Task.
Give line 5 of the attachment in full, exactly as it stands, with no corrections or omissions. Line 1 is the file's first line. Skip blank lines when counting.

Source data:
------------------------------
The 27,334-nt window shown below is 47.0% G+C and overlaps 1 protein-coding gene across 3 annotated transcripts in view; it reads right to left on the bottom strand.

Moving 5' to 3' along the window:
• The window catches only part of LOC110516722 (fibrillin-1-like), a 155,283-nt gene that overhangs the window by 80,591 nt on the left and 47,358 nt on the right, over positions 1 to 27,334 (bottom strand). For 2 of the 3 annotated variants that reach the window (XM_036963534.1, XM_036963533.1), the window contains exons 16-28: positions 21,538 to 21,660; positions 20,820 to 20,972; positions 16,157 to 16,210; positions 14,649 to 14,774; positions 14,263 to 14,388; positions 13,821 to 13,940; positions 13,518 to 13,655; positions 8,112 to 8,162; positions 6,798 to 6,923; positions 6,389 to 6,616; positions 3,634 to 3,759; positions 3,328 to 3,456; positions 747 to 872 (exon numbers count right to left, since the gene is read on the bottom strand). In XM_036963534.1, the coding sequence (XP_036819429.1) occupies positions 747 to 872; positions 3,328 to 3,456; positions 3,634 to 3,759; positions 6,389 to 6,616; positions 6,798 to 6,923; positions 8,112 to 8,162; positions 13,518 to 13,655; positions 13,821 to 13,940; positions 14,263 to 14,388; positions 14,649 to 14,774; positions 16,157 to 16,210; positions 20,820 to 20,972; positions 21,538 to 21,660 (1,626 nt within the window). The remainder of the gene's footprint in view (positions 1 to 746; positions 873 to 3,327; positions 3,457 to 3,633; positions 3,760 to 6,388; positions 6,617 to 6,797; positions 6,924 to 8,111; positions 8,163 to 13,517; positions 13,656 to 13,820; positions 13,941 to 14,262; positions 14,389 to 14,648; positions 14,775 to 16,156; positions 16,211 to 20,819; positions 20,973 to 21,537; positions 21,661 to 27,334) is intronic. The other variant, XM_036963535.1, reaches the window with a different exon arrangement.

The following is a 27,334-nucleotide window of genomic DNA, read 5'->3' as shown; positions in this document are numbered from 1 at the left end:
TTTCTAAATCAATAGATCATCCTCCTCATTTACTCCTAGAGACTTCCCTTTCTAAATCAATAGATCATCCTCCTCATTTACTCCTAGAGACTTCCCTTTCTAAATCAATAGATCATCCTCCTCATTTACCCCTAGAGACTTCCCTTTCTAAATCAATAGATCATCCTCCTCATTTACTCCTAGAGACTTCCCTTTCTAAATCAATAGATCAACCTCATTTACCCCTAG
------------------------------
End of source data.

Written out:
TTTCTAAATCAATAGATCATCCTCCTCATTTACTCCTAGAGACTTCCCTTTCTAAATCAATAGATCATCCTCCTCATTTACTCCTAGAGACTTCCCTTTCTAAATCAATAGATCATCCTCCTCATTTACCCCTAGAGACTTCCCTTTCTAAATCAATAGATCATCCTCCTCATTTACTCCTAGAGACTTCCCTTTCTAAATCAATAGATCAACCTCATTTACCCCTAG